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HDTV (Rec. 709) vs Rec.709 Gamma 2.4 - Video Output

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Travis Warwick
HDTV (Rec. 709) vs Rec.709 Gamma 2.4 - Video Output
on Aug 29, 2018 at 4:09:19 pm

I'm experiencing a very confusing issue with color working space and output. I don't know if it's intended, a bug, or I'm misunderstanding something.

  • I have a clean project set to HDTV (Rec. 709)

  • I export a "test chart" as ProRes set to project working space

  • Re-Import the .mov's (both a 4444 and 422HQ for testing)

  • The 422HQ is set on import to HDTV (Rec.709) Y'CbCr and the 4444 to Rec.709 Gamma 2.4

  • Both of those .mov's look the same but have a crushed gamma compared to the project files (black values of 4-16 are completely gone)

  • to make them the same as the project I have to add "Color Profile Converter" and set output to Rec.709 Gamma 2.4

  • Img sequences do not have this problem, they match the project working color space perfectly


  • The best part is... if I set the OUTPUT color profile to Rec.709 gamma 2.4 it perfectly matches the project working space of HDTV (Rec.709)

    But If I set the color space of the Project to Rec.709 2.4 and not HDTV (Rec.709) the test chart looks off.

    I know ProRes has a history of horrible gamma issues with interpretation in applications, but the fact that I need to set a different output color profile to match the project working color space has me spooked.

    Am I misunderstanding something? DNxHD has the same problem from what I can tell. We need to render to a video format so postings can be sent without re-compiling an image sequence (that doesn't have this problem for some reason).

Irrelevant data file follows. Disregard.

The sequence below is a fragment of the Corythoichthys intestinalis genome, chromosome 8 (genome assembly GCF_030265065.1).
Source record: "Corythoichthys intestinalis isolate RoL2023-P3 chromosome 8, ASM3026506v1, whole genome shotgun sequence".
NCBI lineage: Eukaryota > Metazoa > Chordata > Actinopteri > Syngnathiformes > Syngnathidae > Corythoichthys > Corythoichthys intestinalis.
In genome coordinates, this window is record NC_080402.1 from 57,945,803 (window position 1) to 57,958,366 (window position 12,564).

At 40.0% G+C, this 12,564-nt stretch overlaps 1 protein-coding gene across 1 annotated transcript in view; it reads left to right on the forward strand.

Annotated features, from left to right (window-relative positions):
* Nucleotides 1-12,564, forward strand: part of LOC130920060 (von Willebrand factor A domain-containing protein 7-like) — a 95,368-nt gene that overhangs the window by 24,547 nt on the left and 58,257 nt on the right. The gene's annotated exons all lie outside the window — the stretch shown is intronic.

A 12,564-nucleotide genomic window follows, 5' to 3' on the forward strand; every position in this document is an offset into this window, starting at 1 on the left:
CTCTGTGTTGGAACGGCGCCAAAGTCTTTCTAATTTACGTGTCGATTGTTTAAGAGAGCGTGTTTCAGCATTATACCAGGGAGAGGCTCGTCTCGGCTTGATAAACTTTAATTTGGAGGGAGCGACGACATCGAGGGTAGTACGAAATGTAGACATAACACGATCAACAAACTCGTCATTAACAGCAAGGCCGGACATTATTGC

Any insight is greatly appreciated.


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    Andrew Somers
    Re: HDTV (Rec. 709) vs Rec.709 Gamma 2.4 - Video Output
    on Aug 30, 2018 at 2:13:23 am
    Last Edited By Andrew Somers on Aug 30, 2018 at 1:46:23 pm

    Hi Travis,

    The problem with outputting using a 2.4 gamma "709" profile is that Rec709 is not, and has never been, a source-referred signal of gamma 2.4. The 2.4 gamma is a display profile not an encoding profile.

    The SOURCE REFERRED (i.e. camera) gamma is a parametric curve that is roughly the inverse gamma of 1.9-2.0 (i.e 1/2.0 for a curve of 0.5).

    This is intended to play through a display that has a gamma higher than 2.0, although the actual display specs are NOT part of the Rec709 specification. When Rec709 was originally developed (circa 1990) playback was through CRT displays which tend to have an output gamma of 2.2-2.4 or so, depending on how the contrast and brightness is set.

    This results in a total system gamma of around 1.2, and NOT a purely linear 1.0 in-to-out transfer. This is done to preserve the perception of the scene's contrast while viewing in a darkened living room. It wasn't until a few years ago that the ITU finally defined a standard for viewing (rec1886) that defines a display monitor with a gamma of 2.4, and Rec2035 which defines the viewing conditions of said darkened living room. (and just a few years before that, EBU tech3325 stated it should be gamma 2.28).